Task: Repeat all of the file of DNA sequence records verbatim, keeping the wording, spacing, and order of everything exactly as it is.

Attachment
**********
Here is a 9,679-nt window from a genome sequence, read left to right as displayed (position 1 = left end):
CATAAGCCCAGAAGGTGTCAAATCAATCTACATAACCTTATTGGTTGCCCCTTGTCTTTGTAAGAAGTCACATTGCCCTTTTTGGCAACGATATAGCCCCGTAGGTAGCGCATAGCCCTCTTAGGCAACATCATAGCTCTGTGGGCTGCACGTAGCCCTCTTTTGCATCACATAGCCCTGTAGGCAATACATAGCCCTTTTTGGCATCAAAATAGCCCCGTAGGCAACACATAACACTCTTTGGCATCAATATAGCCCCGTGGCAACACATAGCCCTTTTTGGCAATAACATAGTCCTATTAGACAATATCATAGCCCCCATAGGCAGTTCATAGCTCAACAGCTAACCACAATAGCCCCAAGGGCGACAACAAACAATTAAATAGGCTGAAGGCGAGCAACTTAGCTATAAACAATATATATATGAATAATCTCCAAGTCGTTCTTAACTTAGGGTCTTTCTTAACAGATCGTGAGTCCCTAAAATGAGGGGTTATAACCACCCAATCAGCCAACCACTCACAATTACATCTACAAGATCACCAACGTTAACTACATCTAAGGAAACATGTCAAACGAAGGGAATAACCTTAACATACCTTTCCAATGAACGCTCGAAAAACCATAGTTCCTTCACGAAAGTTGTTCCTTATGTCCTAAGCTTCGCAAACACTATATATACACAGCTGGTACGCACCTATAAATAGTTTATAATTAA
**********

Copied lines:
Here is a 9,679-nt window from a genome sequence, read left to right as displayed (position 1 = left end):
CATAAGCCCAGAAGGTGTCAAATCAATCTACATAACCTTATTGGTTGCCCCTTGTCTTTGTAAGAAGTCACATTGCCCTTTTTGGCAACGATATAGCCCCGTAGGTAGCGCATAGCCCTCTTAGGCAACATCATAGCTCTGTGGGCTGCACGTAGCCCTCTTTTGCATCACATAGCCCTGTAGGCAATACATAGCCCTTTTTGGCATCAAAATAGCCCCGTAGGCAACACATAACACTCTTTGGCATCAATATAGCCCCGTGGCAACACATAGCCCTTTTTGGCAATAACATAGTCCTATTAGACAATATCATAGCCCCCATAGGCAGTTCATAGCTCAACAGCTAACCACAATAGCCCCAAGGGCGACAACAAACAATTAAATAGGCTGAAGGCGAGCAACTTAGCTATAAACAATATATATATGAATAATCTCCAAGTCGTTCTTAACTTAGGGTCTTTCTTAACAGATCGTGAGTCCCTAAAATGAGGGGTTATAACCACCCAATCAGCCAACCACTCACAATTACATCTACAAGATCACCAACGTTAACTACATCTAAGGAAACATGTCAAACGAAGGGAATAACCTTAACATACCTTTCCAATGAACGCTCGAAAAACCATAGTTCCTTCACGAAAGTTGTTCCTTATGTCCTAAGCTTCGCAAACACTATATATACACAGCTGGTACGCACCTATAAATAGTTTATAATTAA